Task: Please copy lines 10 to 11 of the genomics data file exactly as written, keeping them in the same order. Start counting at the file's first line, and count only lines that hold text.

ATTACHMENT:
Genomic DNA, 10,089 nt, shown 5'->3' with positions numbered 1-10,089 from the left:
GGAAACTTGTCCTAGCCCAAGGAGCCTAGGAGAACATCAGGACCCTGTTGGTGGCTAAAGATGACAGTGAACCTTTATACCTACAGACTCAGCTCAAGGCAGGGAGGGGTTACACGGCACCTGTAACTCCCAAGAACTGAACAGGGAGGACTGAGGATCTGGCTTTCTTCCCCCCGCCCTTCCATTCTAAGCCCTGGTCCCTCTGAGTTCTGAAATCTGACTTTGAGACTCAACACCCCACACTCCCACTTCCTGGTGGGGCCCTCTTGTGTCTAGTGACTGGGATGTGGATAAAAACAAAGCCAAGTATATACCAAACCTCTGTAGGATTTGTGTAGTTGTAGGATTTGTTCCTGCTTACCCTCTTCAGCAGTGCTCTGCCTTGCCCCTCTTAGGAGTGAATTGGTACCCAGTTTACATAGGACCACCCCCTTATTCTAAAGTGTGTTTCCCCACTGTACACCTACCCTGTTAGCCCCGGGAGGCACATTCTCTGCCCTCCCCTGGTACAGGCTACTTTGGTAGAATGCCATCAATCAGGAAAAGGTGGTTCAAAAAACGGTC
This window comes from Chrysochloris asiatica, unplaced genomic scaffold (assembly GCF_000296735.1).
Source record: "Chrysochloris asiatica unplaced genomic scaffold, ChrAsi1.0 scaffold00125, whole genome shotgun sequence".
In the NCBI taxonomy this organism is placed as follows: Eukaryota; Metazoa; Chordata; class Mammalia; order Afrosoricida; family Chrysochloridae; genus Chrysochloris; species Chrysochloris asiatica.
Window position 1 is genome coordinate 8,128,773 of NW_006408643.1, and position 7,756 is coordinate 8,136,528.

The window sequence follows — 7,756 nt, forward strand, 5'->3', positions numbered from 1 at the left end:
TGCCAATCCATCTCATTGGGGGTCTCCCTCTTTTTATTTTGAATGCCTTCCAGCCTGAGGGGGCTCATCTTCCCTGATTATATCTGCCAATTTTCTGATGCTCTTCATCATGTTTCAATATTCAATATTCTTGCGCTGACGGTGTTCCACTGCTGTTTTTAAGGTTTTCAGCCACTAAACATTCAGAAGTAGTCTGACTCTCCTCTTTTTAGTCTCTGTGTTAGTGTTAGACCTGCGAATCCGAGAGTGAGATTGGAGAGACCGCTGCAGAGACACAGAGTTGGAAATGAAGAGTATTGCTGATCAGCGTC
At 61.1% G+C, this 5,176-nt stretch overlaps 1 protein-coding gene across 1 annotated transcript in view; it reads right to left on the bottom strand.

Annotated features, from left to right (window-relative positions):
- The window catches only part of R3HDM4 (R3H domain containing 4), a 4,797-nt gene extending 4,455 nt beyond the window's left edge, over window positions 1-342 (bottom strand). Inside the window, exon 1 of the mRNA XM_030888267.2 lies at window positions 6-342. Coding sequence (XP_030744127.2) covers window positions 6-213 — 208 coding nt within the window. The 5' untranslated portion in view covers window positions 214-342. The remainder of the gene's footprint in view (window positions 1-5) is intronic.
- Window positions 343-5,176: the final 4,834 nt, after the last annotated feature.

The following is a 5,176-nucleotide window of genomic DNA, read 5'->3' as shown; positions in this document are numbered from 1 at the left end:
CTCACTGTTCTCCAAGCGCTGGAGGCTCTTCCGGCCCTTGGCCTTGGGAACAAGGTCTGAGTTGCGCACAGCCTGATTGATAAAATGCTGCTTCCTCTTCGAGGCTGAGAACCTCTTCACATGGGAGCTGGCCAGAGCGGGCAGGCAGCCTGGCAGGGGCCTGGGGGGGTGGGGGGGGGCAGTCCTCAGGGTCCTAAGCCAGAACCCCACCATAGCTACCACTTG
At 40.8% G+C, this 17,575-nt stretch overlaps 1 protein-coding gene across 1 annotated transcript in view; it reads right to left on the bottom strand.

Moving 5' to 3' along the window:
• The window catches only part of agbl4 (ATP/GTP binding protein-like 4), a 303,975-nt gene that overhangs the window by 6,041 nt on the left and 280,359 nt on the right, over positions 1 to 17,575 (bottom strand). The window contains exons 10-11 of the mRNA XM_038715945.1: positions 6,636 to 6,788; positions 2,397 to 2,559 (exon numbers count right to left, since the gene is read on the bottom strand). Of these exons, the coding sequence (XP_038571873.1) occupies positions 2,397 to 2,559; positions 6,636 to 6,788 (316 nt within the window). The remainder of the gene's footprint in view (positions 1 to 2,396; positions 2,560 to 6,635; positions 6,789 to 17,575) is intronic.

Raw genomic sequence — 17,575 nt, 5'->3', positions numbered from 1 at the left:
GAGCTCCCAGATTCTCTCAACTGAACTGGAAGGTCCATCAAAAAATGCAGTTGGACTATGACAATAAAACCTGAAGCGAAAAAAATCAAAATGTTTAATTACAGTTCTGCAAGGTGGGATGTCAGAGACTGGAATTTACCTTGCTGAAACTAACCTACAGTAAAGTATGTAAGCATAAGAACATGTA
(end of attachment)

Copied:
Annotated features, from left to right (window-relative positions):
- The window catches only part of R3HDM4 (R3H domain containing 4), a 4,797-nt gene extending 4,455 nt beyond the window's left edge, over window positions 1-342 (bottom strand). Inside the window, exon 1 of the mRNA XM_030888267.2 lies at window positions 6-342. Coding sequence (XP_030744127.2) covers window positions 6-213 — 208 coding nt within the window. The 5' untranslated portion in view covers window positions 214-342. The remainder of the gene's footprint in view (window positions 1-5) is intronic.